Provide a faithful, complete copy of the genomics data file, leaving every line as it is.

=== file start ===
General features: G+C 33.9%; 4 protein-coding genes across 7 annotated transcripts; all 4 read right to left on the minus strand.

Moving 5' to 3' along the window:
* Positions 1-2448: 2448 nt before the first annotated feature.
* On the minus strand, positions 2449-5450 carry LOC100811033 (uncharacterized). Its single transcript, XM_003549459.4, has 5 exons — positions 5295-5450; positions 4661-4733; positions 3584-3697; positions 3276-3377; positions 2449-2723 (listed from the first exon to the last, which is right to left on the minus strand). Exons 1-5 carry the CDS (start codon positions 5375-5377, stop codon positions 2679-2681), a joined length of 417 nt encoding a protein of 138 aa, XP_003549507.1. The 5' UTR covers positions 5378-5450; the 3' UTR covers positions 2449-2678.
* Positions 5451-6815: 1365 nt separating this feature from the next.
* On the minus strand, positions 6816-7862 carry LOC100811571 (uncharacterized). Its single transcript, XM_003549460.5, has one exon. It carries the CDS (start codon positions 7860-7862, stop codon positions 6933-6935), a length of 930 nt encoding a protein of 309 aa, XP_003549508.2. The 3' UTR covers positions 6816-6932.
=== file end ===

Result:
General features: G+C 33.9%; 4 protein-coding genes across 7 annotated transcripts; all 4 read right to left on the minus strand.

Moving 5' to 3' along the window:
* Positions 1-2448: 2448 nt before the first annotated feature.
* On the minus strand, positions 2449-5450 carry LOC100811033 (uncharacterized). Its single transcript, XM_003549459.4, has 5 exons — positions 5295-5450; positions 4661-4733; positions 3584-3697; positions 3276-3377; positions 2449-2723 (listed from the first exon to the last, which is right to left on the minus strand). Exons 1-5 carry the CDS (start codon positions 5375-5377, stop codon positions 2679-2681), a joined length of 417 nt encoding a protein of 138 aa, XP_003549507.1. The 5' UTR covers positions 5378-5450; the 3' UTR covers positions 2449-2678.
* Positions 5451-6815: 1365 nt separating this feature from the next.
* On the minus strand, positions 6816-7862 carry LOC100811571 (uncharacterized). Its single transcript, XM_003549460.5, has one exon. It carries the CDS (start codon positions 7860-7862, stop codon positions 6933-6935), a length of 930 nt encoding a protein of 309 aa, XP_003549508.2. The 3' UTR covers positions 6816-6932.